2 The matrix M would only be a tetrad if the spacetime index is contravariant. On the other hand, the command IsTetrad will return true only when M represents a tetrad with both indices covariant. For  instance, if the command IsTetrad  is issued about the tetrad automatically computed by Maple, but is passed the matrix corresponding to   with the spacetime index contravariant,  false is returned:
 >
 (11)
 >
 (12)
 3 The matrix M corresponds to a tetrad with different signature, (+---), instead of Maple's default (---+). Although these two signatures represent the same physics, they differ in the ordering of rows and columns: the timelike component is respectively in positions 1 and 4.

The issue, then, became how to correct the matrix M to be a valid tetrad: either change the setup, or change the matrix M. Below the two courses of action are provided.

First the simplest: change the settings. According to the message (7), setting the tetrad to be null, changing the signature to be (+---) and indicating that M represents a tetrad with its spacetime index contravariant would suffice:

 >
 (13)

The null tetrad metric is now as in the reference used.

 >
 (14)

Checking now with the spacetime index contravariant

 >
 (15)

At this point, the command IsTetrad  provided with the equation (15), where the left-hand side has the information that the spacetime index is contravariant

 >
 (16)

Great! one can now set the tetrad M exactly as entered, without changing anything else. In the next line it will only be necessary to indicate that the spacetime index, , is contravariant.

 >
 (17)

The tetrad is now the matrix M. In addition to checking this tetrad making use of the IsTetrad command, it is also possible to check the definitions of tetrads and null vectors using TensorArray.

 >
 (18)
 >
 (19)

For the null vectors:

 >
 (20)
 >
 (21)

From its Weyl scalars, this tetrad is already in the canonical form for a spacetime of Petrov type "D": only

 >
 (22)
 >
 (23)

Attempting to transform it into canonicalform returns the tetrad (17) itself

 >
 (24)

Let's now obtain the correct tetrad without changing the signature as done in (13).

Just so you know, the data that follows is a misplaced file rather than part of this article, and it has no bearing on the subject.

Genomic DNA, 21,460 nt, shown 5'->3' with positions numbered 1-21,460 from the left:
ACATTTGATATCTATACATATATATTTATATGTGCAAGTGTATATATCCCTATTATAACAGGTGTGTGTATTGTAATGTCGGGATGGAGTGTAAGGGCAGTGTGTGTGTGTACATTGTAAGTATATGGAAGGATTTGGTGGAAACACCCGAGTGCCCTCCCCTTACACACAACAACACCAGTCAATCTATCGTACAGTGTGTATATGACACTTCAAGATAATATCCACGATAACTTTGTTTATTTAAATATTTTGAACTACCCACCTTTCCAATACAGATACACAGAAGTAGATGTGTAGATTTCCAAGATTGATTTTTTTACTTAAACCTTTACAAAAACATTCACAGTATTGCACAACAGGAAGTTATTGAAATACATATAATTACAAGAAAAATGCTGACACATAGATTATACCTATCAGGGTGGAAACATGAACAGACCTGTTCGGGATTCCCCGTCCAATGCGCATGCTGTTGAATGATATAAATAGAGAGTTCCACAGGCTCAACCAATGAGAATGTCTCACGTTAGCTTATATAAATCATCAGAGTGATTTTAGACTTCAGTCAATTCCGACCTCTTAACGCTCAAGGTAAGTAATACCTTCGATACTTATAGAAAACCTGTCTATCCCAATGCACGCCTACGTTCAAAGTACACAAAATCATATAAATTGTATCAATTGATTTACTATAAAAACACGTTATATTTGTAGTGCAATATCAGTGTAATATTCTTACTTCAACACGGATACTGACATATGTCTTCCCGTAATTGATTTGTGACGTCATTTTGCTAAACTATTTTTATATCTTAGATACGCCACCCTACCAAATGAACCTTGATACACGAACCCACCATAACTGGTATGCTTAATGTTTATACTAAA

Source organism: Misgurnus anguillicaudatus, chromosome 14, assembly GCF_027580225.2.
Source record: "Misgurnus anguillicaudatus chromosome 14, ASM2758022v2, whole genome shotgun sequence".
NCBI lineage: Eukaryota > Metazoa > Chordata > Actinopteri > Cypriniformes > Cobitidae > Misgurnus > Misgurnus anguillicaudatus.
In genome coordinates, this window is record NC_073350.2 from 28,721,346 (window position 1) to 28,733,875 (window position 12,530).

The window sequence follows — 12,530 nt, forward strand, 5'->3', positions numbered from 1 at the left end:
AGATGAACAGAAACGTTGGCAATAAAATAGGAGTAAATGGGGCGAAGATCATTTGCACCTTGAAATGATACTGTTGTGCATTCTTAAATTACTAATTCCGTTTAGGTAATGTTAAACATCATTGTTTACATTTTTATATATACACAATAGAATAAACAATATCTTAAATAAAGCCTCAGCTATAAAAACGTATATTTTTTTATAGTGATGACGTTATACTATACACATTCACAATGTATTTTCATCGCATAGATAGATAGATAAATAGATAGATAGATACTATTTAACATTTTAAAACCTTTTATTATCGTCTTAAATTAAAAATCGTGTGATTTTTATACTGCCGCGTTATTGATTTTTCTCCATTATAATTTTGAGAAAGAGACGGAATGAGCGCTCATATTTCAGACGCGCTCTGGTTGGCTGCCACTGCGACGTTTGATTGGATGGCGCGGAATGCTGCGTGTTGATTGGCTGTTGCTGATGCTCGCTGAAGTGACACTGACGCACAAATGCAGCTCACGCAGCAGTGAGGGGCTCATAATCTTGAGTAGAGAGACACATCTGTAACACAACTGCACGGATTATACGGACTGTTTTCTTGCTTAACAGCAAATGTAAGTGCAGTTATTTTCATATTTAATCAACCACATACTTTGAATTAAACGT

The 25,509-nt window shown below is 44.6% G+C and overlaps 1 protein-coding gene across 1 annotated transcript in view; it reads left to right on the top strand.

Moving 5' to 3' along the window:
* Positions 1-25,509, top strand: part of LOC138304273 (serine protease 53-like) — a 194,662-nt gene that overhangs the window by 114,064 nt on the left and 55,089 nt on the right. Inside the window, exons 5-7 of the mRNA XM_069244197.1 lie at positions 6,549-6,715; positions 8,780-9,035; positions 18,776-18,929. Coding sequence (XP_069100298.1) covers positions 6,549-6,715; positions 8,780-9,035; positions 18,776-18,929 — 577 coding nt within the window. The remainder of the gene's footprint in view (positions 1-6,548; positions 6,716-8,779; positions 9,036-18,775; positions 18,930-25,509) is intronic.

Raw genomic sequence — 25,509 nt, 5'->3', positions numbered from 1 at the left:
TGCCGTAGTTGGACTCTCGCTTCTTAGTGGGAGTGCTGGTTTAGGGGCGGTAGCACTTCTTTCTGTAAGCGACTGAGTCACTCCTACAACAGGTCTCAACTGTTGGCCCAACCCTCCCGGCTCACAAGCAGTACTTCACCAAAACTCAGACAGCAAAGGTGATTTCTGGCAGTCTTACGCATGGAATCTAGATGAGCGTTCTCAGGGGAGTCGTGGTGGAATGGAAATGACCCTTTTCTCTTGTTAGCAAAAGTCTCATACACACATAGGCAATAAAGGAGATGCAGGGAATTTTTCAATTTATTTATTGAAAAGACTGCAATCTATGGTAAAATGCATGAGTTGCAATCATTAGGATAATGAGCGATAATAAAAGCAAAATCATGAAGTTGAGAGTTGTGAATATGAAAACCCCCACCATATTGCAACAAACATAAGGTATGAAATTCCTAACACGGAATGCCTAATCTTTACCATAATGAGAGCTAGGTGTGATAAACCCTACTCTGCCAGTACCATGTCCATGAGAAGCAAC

Start by changing the signature back to

 >
 (25)

So again, M is not a tetrad, even if the spacetime index is specified as contravariant.

 >
 (26)

By construction, the tetrad M has its rows formed by the null vectors with the ordering . To understand what needs to be changed in M, define those vectors, independent of the null vectors  (with underscore) that come with the Tetrads package.

 >

and set their components using the matrix M taking into account that its spacetime index is contravariant, and equating the rows of M  using the ordering :

 >
 (27)
 >
 (28)

Check the covariant components of these vectors towards comparing them with the lines of the Maple's tetrad

 >
 (29)

This shows the  null vectors (with underscore) that come with Tetrads package

 >
 (30)

So (29) computed from M is the same as (30) computed from Maple's tetrad.

But, from (30) and the form of Maple's tetrad

 >
 (31)

for the current signature

 >
 (32)

we see the ordering of the null vectors is , not  used in [1] with the signature (+ - - -). So the adjustment required in  M, resulting in , consists of reordering M's rows to be

 >
 (33)
 >
 (34)

Comparing  with the tetrad computed by Maple ((24) and (31), they are actually the same.

References

[1]. Rainer Burghardt, "Constructing the Godel Universe", the arxiv gr-qc/0106070 2001.

[2]. Frank Grave and Michael Buser, "Visiting the Gödel Universe",  IEEE Trans Vis Comput GRAPH, 14(6):1563-70, 2008.